Wedding readings for your parents

If you’re looking for a wedding reading for one of your parents, look no further. We’ve selected a few of our favourite readings for parents to read at their child’s wedding.

The Art of Marriage by Wilferd A. Peterson

Happiness in marriage is not something that just happens.
A good marriage must be created.

In the art of marriage, the little things are the big things

It is never being too old to hold hands.

It is remembering to say “I love you” at least once a day.

It is never going to sleep angry.

It is at no time taking the other for granted;
The courtship should not end with the honeymoon,
it should continue through all the years.

It is having a mutual sense of values and common objectives.
It is standing together facing the world.

It is forming a circle of love that gathers in the whole family.

It is doing things for each other, not in the attitude
of duty or sacrifice, but in the spirit of joy.

It is speaking words of appreciation
and demonstrating gratitude in thoughtful ways.

It is not looking for perfection in each other.
It is cultivating flexibility, patience,
understanding and a sense of humor.

It is having the capacity to forgive and forget.

It is giving each other an atmosphere in which each can grow.

It is finding room for the things of the spirit.
It is a common search for the good and the beautiful.

It is establishing a relationship in which the independence is equal,
dependence is mutual and the obligation is reciprocal.

It is not only marrying the right partner, it is being the right partner.

It is discovering what marriage can be, at its best.

Union by Robert Fulghum

You have known each other from the first glance of acquaintance to this point of commitment. At some point, you decided to marry. From that moment of yes, to this moment of yes, indeed, you have been making commitments in an informal way. All of those conversations that were held in a car, or over a meal, or during long walks – all those conversations that began with, “When we’re married”, and continued with “I will” and “you will” and “we will” – all those late night talks that included “someday” and “somehow” and “maybe” – and all those promises that are unspoken matters of the heart. All these common things, and more, are the real process of a wedding.

The symbolic vows that you are about to make are a way of saying to one another, “You know all those things that we’ve promised, and hoped, and dreamed – well, I meant it all, every word.”

Look at one another and remember this moment in time. Before this moment you have been many things to one another – acquaintance, friend, companion, lover, dancing partner, even teacher, for you have learned much from one another these past few years. Shortly you shall say a few words that will take you across a threshold of life, and things between you will never quite be the same.

For after today you shall say to the world –
This is my husband. This is my wife.

I will be here by Steven Curtis Chapman

Tomorrow morning if you wake up
And the sun does not appear
I will be here
If in the dark we lose sight of love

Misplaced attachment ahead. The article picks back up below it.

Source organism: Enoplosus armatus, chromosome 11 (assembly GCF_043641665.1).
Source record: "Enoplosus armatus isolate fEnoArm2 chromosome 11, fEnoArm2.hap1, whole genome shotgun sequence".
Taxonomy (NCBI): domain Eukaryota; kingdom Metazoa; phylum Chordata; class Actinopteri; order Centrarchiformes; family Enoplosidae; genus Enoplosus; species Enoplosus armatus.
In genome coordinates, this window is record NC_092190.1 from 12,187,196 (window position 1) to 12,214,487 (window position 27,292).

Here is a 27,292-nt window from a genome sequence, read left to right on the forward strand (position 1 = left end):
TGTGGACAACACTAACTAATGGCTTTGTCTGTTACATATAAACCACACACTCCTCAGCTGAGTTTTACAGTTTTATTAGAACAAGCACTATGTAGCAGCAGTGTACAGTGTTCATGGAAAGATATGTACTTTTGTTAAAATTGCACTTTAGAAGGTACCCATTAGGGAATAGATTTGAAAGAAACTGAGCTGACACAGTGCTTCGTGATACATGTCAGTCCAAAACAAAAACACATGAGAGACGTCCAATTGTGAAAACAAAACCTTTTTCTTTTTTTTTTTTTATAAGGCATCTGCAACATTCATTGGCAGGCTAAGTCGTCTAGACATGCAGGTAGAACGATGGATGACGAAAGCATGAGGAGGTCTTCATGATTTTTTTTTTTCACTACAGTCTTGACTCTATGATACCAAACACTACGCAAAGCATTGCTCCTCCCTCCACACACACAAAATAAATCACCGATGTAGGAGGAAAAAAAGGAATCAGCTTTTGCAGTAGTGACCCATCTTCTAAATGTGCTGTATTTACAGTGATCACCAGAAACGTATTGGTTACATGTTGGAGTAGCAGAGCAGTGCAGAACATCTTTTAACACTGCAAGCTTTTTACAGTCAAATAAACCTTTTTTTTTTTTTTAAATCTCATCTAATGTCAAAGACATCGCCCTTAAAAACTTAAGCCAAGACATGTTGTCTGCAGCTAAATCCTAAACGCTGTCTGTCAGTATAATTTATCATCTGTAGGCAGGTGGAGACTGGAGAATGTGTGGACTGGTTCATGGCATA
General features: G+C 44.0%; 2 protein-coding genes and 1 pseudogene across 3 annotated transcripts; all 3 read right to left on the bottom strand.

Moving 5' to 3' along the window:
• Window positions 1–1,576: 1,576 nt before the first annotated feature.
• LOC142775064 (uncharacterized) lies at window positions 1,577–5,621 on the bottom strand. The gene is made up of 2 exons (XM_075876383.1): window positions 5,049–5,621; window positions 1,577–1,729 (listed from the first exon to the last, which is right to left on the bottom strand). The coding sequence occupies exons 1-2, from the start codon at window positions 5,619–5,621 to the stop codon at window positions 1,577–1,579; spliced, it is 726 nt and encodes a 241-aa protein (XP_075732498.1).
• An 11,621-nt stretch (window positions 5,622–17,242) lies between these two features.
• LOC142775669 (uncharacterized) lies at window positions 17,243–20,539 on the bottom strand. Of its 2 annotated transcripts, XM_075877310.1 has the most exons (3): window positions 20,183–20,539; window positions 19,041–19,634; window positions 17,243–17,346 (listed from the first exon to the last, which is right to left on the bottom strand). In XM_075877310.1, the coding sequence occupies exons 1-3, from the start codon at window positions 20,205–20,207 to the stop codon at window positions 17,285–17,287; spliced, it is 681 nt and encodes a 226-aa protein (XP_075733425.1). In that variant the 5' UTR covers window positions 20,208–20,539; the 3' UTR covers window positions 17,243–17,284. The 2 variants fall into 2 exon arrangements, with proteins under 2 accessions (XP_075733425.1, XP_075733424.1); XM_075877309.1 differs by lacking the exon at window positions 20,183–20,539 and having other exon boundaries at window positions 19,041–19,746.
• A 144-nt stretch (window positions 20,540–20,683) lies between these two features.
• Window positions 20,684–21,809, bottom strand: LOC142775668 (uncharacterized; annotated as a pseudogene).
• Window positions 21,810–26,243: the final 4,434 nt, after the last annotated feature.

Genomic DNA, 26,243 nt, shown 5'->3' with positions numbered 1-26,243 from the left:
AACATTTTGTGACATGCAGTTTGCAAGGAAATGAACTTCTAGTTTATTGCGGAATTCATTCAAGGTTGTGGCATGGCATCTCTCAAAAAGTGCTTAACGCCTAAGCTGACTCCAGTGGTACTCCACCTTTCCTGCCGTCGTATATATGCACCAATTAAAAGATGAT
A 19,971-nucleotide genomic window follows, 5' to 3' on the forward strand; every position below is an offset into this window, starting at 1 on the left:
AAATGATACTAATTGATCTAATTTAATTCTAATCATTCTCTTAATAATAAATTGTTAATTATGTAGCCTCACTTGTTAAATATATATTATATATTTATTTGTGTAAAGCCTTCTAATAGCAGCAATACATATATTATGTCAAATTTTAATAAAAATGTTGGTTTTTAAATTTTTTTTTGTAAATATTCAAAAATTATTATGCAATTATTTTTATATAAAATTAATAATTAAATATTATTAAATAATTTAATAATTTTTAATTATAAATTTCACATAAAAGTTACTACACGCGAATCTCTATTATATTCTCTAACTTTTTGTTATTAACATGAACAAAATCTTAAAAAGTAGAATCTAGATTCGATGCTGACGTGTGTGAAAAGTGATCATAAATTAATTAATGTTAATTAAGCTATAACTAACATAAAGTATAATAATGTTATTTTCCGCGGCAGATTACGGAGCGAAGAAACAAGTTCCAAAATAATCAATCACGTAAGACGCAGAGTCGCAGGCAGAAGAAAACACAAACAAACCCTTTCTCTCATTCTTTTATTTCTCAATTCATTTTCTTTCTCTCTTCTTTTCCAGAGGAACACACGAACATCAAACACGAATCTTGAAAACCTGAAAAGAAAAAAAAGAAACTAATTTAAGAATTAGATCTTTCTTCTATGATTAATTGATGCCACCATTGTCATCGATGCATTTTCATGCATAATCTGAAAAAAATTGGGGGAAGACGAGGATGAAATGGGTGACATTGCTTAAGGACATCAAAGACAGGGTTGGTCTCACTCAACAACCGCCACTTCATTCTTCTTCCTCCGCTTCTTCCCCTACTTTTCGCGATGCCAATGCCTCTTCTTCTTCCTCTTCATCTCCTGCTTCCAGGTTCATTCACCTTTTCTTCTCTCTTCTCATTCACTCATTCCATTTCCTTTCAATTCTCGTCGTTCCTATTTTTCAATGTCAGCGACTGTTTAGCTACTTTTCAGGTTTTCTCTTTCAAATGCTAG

Hold my hand and have no fear
‘Cause I will be here

I will be here
When you feel like being quiet
When you need to speak your mind
I will listen
And I will be here
When the laughter turns to crying
Through the winning, losing and trying
We’ll be together
‘Cause I will be here

Tomorrow morning if you wake up
And the future is unclear
I will be here
As sure as seasons are made for change
Our lifetimes are made for years
So I will be here

I will be here
And you can cry on my shoulder
When the mirror tells us we’re older
I will hold you
And I will be here
To watch you grow in beauty
And tell you all the things you are to me
I will be here

I will be true to the promise I have made
To you and to the One who gave you to me

And just as sure as seasons are made for change
Our lifetimes are made for years
So I will be here 

Ecclesiastes, 4:9-12

Two people are better off than one, for they can help each other succeed. 10 If one person falls, the other can reach out and help. But someone who falls alone is in real trouble. Likewise, two people lying close together can keep each other warm. But how can one be warm alone? A person standing alone can be attacked and defeated, but two can stand back-to-back and conquer.

Anthony Kennedy (US Supreme Court Justice)

“No union is more profound than marriage, for it embodies the highest ideals of love, fidelity, devotion, sacrifice, and family. In forming a marital union, two people become something greater than once they were … marriage embodies a love that may endure even past death. It would misunderstand these men and women to say they disrespect the idea of marriage. Their plea is that they do respect it, respect it so deeply that they seek to find its fulfillment for themselves. Their hope is not to be condemned to live in loneliness, excluded from one of civilization’s oldest institutions. They ask for equal dignity in the eyes of the law. The Constitution grants them that right.”

Stardust by Lang Leav

If you came to me with a face I have not seen, with a name I have never heard, I would still know you. Even if centuries separated us, I would still feel you. Somewhere between the sand and the Stardust, through every collapse and creation, there is a pulse that echoes of you and I.

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